Submitted by montgomeryl on Thu, 07/09/2009 – 11:40am
It seems that nearly each week, there is yet another panel convened on the future of journalism and how to save the news business. Much of this centers on asking the question on ‘how on earth will we monetize this?’
I attended one of these discussions earlier this year under the auspices of JTM at the Poynter Institute, ‘The New News Ecology.’
And I came away profoundly changed, and convinced that applying some structure and metadata to every single piece of content, indeed,everything we do, be it an article, a photo, a blog post or a video – is going to transform the business.
This was after hearing Jim Kennedy, AP Strategic Planner, speak about how the AP was changing, after a century, how it reported, classified – via a new taxonomy – and distributed the news(on mobile platforms)
Here’s why: as one of my fellow attendees from the tech sector said: you don’t have to decide at the moment of creation what the end product could be. It could be located by searching by region, by keyword, by format type. It could be aggregated by outlets by topic or format for as many content types as possible as well as the topics.
This is a new way a thinking about the most valuable thing a news organization has: its content. The focus for so long has been about getting people to pay to deliver the news to them. It is still about getting the news to audiences, but you don’t need the trucks. Or the planes. It is about getting it in front of as many eyes – or electronic ones – as possible. This is unbundling the content from the source, which is radical. But you are getting it to where people spend their time, or have particular business or personal interests.
So the content would be run alongside other types relating to a particular topic, a keyword, or geographic region. The neighborhood the person spends their time in. And time is the most valuable commodity – people simply do not have time to go searching and surfing around. They will want to go to the quintessential site about: their city. Or their industry. So there is some creative licensing opportunity. This of course, is on the open internet.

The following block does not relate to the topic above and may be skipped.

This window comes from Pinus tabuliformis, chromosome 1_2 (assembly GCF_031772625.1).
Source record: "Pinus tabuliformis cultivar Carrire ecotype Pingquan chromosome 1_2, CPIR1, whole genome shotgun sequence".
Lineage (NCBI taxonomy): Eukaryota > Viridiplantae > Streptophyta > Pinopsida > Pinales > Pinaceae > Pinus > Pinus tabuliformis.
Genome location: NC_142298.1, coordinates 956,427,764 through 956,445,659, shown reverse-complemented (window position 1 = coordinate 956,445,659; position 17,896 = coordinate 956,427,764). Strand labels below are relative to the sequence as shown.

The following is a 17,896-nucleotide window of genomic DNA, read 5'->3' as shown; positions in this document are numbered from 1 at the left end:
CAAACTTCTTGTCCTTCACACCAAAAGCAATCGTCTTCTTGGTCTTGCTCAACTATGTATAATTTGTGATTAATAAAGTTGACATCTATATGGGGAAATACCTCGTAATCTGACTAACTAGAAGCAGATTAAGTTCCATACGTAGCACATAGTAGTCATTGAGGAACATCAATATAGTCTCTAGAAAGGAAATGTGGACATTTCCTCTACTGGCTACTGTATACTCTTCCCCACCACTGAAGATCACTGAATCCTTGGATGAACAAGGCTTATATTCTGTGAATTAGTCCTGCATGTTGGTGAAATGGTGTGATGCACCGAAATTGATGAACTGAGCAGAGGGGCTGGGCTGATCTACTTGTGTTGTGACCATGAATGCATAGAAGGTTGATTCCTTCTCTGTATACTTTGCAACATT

But information – particularly factchecked, objective, high quality information is very valuable. As the workforce becomes leaner and has to be more productive, they will be accessing the information to do their jobs in commercial databases – or in online communities with other trusted users. The aforementioned have been used for years – and they require licensing, training, and subscriptions. As more of the news is covered in blogs and other new media formats – these need to be structured, keyworded, and aggregated. And resold.
Value will also be added by users – we saw some very interesting startups at this conference on items that would let people rank, comment, and source quotes and other information in news content. Enriching this with data that could be used or ranked or aggregated – but that lets users add their own value, and spend more time with the news.
In all of the discussions in the future of journalism I have heard not a word about the business of information. This is but one percent of the economy – but eventually will be much more than that, as manufacturing shrinks, services consolidate, and we transition toward a specialty – and, hopefully, knowledge-based society.
Ideally quite a bit of this structuring would be done with some curation if not largely automated, but even if it were the latter I seriously think
having someone who understands the importance of fields, and format types, and how they move through the system and live in the archive, would be essential – as a critical job function.
There have been information professionals in news organizations for many years performing these kinds of tasks, along with many others. Unfornately their numbers have been decreasing as the pressures to cut costs – and knowledge workers, who are an asset, are unfortunately seen as a cost. After all, as one news executive has said ‘everyone has the same information around them’ at all times.
Recognizing content as a valuable asset, with value beyond the day of publication – cannot be reiterated enough. It needs to be centralized, searchable, and accessible. And this should be for students, researchers, business professionals, and future generations, as well as an informed citizenry.
it almost seems…
Submitted by fake consultant on Mon, 12/07/2009 – 8:11pm.
…as though the person who spends their days writing the daily news better get paid right up front, because after that, the future belongs to the aggregators.
on the other hand, those who write history, or human interest stories, or, perhaps, movie or wine reviews (three quick examples), do have the potential to sell that material into new formats over time…which makes you wonder what incentive exists, other than immediate payment, to write the daily news?
“men are never so good or so bad as their opinions” –sir james mackintosh, “a general view of the progress of ehtical philosophy”, 1832